I want to solve the following optimization problem: \begin{equation} \begin{split} \text{maximize} &\;\;\; \ln x_1+\ln x_2+\ln x_3+\ln x_4 \\ \text{s.t} &\;\;\; x_4\le4 \\ \text{and}&\;\;\; (5x_1+7x_3)/8\le 8 \\ \text{and}&\;\;\; x_3+4/7x_4\le 7 \\ \text{and}&\;\;\; x_1\le 5 \\ \text{and}&\;\;\; x_2\le 8 \\ \text{and}&\;\;\; (5x_1+8x_2)/11\le 11 \end{split} \end{equation} Each $x_i$ should be non-negative. Actually, since they are used as arguments of $\ln x_i$ they should be positive.

I've tried an approach using Lagrange multipliers. As I was told, since there are feasible solutions and $\ln$ is a convex function, I should be able to find optimal solutions. However, let $f(x)$ denote our target function and $g(x):=\varphi(x)-C$ describe all the inequalities $\varphi(x)\le C$, s.t. they are fulfilled iff $g(x)\le 0$ (it's a little bit imprecise, but I'm sure you know what I mean).

What I've done now was writing down the following ten equations:

\begin{equation} \begin{split} \frac{\partial}{\partial x_i}f(x)+\sum_{k=1}^6\lambda_k\frac{\partial}{\partial x_i}g_k(x) &= 0\;\;\;\;\;(i=1,\ldots, 4) \\ \lambda_kg_k(x)&=0\;\;\;\;\;(k=1,\ldots, 6) \end{split} \end{equation}

I've tried to solve them and ended up with

\begin{equation} \begin{split} \lambda_1 &=-\frac{1}{4}-\frac{4}{7}\lambda_3 \\ \lambda_2 &=-\frac{8}{33}-\frac{8}{7}\lambda_3 \\ \lambda_4 &=\frac{5}{7}\lambda_3+\frac{5}{8}\lambda_5-\frac{835}{2112} \\ \lambda_6 &=-\frac{11}{64}-\frac{11}{8}\lambda_5 \\ 0 &=-\frac{25}{7}\lambda_3+5\lambda_4-\frac{25}{8}\lambda_5-\frac{313}{2112} \\ 0 &=\frac{285}{56}\lambda_3-\frac{57}{8}\lambda_4+\frac{285}{64}\lambda_5+\frac{179}{176} \end{split} \end{equation}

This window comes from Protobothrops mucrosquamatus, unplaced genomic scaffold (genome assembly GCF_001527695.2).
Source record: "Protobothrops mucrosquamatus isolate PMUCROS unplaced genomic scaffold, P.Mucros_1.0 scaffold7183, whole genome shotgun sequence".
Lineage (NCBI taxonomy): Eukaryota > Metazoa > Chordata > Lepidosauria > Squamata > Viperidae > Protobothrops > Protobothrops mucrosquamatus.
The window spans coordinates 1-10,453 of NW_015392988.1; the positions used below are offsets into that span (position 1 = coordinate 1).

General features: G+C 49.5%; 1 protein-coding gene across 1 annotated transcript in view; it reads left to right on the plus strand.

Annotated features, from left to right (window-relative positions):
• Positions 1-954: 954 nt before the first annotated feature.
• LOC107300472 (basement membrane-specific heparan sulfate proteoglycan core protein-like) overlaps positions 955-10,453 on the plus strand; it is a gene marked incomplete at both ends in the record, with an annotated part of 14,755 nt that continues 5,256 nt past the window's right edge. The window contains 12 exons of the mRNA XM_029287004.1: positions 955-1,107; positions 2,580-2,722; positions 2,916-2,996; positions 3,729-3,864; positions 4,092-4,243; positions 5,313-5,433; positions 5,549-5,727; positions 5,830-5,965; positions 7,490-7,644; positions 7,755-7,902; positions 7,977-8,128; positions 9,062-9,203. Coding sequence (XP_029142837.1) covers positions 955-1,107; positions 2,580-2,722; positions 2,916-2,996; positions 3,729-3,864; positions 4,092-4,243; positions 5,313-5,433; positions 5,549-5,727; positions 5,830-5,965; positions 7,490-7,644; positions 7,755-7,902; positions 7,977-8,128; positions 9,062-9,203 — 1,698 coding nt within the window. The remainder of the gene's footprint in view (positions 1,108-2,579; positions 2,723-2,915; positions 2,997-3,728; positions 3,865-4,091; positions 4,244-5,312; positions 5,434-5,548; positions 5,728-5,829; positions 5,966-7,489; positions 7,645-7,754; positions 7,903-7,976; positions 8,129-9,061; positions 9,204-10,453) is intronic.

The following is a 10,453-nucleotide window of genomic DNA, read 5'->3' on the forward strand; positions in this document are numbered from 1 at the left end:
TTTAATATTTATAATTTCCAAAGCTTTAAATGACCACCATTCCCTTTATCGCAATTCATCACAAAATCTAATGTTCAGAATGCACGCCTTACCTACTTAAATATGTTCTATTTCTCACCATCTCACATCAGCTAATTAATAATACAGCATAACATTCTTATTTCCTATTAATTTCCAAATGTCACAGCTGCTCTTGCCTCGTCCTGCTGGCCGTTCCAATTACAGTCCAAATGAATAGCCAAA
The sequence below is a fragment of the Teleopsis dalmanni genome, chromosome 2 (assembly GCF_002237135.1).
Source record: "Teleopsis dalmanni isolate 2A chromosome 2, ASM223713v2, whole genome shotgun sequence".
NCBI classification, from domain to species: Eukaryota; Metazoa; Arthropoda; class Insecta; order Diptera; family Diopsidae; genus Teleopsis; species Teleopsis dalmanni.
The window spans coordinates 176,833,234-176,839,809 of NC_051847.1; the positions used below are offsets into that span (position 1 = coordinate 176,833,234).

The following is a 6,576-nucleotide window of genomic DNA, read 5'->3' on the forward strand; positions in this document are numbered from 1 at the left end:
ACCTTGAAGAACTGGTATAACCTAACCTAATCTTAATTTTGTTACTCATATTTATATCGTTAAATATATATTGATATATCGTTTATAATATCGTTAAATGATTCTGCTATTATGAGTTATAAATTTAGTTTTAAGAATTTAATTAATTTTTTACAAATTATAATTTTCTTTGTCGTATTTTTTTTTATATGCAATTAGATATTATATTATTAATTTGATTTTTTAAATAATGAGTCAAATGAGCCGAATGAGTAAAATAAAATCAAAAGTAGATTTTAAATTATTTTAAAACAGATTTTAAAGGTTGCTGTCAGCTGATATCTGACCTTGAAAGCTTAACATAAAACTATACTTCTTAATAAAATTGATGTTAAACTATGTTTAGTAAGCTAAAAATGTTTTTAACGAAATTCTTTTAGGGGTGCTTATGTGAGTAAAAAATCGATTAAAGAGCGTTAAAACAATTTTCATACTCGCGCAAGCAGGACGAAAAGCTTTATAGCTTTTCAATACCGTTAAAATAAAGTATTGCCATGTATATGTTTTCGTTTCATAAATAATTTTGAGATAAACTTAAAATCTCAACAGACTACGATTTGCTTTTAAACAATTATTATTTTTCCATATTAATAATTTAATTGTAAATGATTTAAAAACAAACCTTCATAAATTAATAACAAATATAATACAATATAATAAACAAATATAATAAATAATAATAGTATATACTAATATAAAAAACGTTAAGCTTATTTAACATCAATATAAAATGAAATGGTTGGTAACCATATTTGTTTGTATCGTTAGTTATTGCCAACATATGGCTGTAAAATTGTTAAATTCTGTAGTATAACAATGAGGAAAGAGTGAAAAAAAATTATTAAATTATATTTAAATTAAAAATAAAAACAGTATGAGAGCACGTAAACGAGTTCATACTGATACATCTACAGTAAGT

As you may can see, the 3th and 5th equations cannot be fulfilled at the same time. So, something went wrong. In addition to a general procedure I would be very thankful if someone could recommend a computational way to calculate the maximum.

  • $\begingroup$ The multiplier $\lambda_i$ is non-zero only if the associated inequality constraint is fulfilled with equality (it is active). You have to try different combination of active/inactive constraints to determine a KKT point. $\endgroup$
    – daw
    Jun 5, 2014 at 19:28
  • $\begingroup$ I would recommend you to use a numerical solver. Are you familiar with Matlab? $\endgroup$ Jun 5, 2014 at 19:35
  • $\begingroup$ @Ert Yes, but I don't know how I can solve this problem with Matlab. $\endgroup$
    – 0xbadf00d
    Jun 5, 2014 at 19:47
  • $\begingroup$ @daw For the sake of simplicity: Let's assume for a moment that all these inequalities were actually equalities. From my understanding, the procedure didn't change. So, even in this case I don't find a solution. Any idea? $\endgroup$
    – 0xbadf00d
    Jun 5, 2014 at 19:49
  • $\begingroup$ then the assumption that all inequalities are active is false $\endgroup$
    – daw
    Jun 5, 2014 at 19:50

1 Answer 1


there is a solution to your problem: Use the cvx interface for convex programming together with Matlab, see http://cvxr.com/cvx/. You have to download some software and read the user's guide. It's simple.


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